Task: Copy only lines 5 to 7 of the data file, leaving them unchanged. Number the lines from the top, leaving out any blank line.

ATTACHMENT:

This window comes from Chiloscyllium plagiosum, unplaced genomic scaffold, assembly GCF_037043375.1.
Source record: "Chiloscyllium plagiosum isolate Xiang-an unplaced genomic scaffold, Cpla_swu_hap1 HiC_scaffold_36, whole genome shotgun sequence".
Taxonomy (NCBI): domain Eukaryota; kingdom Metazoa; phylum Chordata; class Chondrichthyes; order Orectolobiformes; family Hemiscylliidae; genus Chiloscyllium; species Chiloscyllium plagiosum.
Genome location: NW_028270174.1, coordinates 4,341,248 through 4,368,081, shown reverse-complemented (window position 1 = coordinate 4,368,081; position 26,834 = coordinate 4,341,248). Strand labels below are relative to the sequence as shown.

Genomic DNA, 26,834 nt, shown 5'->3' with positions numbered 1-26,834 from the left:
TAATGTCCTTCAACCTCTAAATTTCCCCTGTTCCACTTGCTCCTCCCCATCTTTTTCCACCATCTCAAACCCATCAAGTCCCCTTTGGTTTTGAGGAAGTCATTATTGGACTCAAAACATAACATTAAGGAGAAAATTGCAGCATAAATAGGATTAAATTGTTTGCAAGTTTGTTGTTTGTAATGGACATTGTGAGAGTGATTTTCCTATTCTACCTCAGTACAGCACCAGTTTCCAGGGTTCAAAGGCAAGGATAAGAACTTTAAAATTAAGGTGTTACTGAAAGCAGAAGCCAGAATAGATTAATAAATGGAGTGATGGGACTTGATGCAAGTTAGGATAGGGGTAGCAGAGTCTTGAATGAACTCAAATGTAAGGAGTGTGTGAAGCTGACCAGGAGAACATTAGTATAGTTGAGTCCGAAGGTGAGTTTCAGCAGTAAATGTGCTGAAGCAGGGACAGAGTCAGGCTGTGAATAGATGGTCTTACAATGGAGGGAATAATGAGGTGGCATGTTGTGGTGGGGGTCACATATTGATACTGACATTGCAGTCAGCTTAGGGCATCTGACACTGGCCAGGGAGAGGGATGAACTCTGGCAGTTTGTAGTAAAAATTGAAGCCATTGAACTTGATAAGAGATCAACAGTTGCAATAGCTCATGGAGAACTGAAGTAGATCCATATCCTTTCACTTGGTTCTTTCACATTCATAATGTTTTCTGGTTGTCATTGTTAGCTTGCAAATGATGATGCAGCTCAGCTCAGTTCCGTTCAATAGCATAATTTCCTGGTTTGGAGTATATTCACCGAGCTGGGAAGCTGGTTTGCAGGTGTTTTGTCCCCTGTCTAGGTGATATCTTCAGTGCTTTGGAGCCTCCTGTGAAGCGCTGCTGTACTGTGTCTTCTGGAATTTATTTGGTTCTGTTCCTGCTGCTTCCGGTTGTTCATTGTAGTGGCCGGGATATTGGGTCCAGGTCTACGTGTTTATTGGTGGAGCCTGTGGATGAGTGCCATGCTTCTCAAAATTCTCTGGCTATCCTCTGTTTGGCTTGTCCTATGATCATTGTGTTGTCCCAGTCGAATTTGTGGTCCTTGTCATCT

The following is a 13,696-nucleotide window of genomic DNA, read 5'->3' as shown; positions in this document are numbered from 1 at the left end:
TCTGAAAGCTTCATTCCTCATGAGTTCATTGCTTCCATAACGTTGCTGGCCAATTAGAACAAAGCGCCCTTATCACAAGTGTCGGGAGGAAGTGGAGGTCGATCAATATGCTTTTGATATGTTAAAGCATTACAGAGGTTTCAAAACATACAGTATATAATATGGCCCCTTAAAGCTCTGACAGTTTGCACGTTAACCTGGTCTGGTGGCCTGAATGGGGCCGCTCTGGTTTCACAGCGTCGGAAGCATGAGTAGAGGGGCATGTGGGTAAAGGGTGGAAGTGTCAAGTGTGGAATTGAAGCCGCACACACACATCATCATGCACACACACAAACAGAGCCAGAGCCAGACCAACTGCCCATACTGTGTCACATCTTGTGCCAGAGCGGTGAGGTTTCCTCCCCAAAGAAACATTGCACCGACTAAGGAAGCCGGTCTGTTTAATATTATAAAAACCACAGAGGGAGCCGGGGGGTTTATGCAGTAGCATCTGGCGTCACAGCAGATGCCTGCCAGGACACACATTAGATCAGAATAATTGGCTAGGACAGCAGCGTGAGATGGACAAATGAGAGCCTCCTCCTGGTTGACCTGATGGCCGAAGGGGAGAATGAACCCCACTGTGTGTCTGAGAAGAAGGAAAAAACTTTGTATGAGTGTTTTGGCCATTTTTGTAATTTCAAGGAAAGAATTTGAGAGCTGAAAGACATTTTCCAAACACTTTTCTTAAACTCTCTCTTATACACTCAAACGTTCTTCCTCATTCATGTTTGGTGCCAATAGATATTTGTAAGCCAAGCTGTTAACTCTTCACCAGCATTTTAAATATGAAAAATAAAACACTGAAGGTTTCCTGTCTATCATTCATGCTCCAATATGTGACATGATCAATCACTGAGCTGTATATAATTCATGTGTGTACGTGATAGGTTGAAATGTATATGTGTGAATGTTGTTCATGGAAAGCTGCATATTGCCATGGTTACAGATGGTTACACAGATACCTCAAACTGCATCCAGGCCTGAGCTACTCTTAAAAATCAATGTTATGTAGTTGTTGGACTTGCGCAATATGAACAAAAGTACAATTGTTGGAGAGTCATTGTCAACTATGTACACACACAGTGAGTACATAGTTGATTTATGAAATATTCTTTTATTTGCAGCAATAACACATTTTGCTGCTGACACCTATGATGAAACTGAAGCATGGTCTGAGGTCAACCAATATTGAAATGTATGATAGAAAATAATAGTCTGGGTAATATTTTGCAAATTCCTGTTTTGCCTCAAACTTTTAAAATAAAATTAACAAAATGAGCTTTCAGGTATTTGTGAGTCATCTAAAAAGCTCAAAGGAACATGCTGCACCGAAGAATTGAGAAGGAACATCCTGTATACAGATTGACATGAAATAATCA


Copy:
Genomic DNA, 26,834 nt, shown 5'->3' with positions numbered 1-26,834 from the left:
TAATGTCCTTCAACCTCTAAATTTCCCCTGTTCCACTTGCTCCTCCCCATCTTTTTCCACCATCTCAAACCCATCAAGTCCCCTTTGGTTTTGAGGAAGTCATTATTGGACTCAAAACATAACATTAAGGAGAAAATTGCAGCATAAATAGGATTAAATTGTTTGCAAGTTTGTTGTTTGTAATGGACATTGTGAGAGTGATTTTCCTATTCTACCTCAGTACAGCACCAGTTTCCAGGGTTCAAAGGCAAGGATAAGAACTTTAAAATTAAGGTGTTACTGAAAGCAGAAGCCAGAATAGATTAATAAATGGAGTGATGGGACTTGATGCAAGTTAGGATAGGGGTAGCAGAGTCTTGAATGAACTCAAATGTAAGGAGTGTGTGAAGCTGACCAGGAGAACATTAGTATAGTTGAGTCCGAAGGTGAGTTTCAGCAGTAAATGTGCTGAAGCAGGGACAGAGTCAGGCTGTGAATAGATGGTCTTACAATGGAGGGAATAATGAGGTGGCATGTTGTGGTGGGGGTCACATATTGATACTGACATTGCAGTCAGCTTAGGGCATCTGACACTGGCCAGGGAGAGGGATGAACTCTGGCAGTTTGTAGTAAAAATTGAAGCCATTGAACTTGATAAGAGATCAACAGTTGCAATAGCTCATGGAGAACTGAAGTAGATCCATATCCTTTCACTTGGTTCTTTCACATTCATAATGTTTTCTGGTTGTCATTGTTAGCTTGCAAATGATGATGCAGCTCAGCTCAGTTCCGTTCAATAGCATAATTTCCTGGTTTGGAGTATATTCACCGAGCTGGGAAGCTGGTTTGCAGGTGTTTTGTCCCCTGTCTAGGTGATATCTTCAGTGCTTTGGAGCCTCCTGTGAAGCGCTGCTGTACTGTGTCTTCTGGAATTTATTTGGTTCTGTTCCTGCTGCTTCCGGTTGTTCATTGTAGTGGCCGGGATATTGGGTCCAGGTCTACGTGTTTATTGGTGGAGCCTGTGGATGAGTGCCATGCTTCTCAAAATTCTCTGGCTATCCTCTGTTTGGCTTGTCCTATGATCATTGTGTTGTCCCAGTCGAATTTGTGGTCCTTGTCATCT

The following is a 13,696-nucleotide window of genomic DNA, read 5'->3' as shown; positions in this document are numbered from 1 at the left end: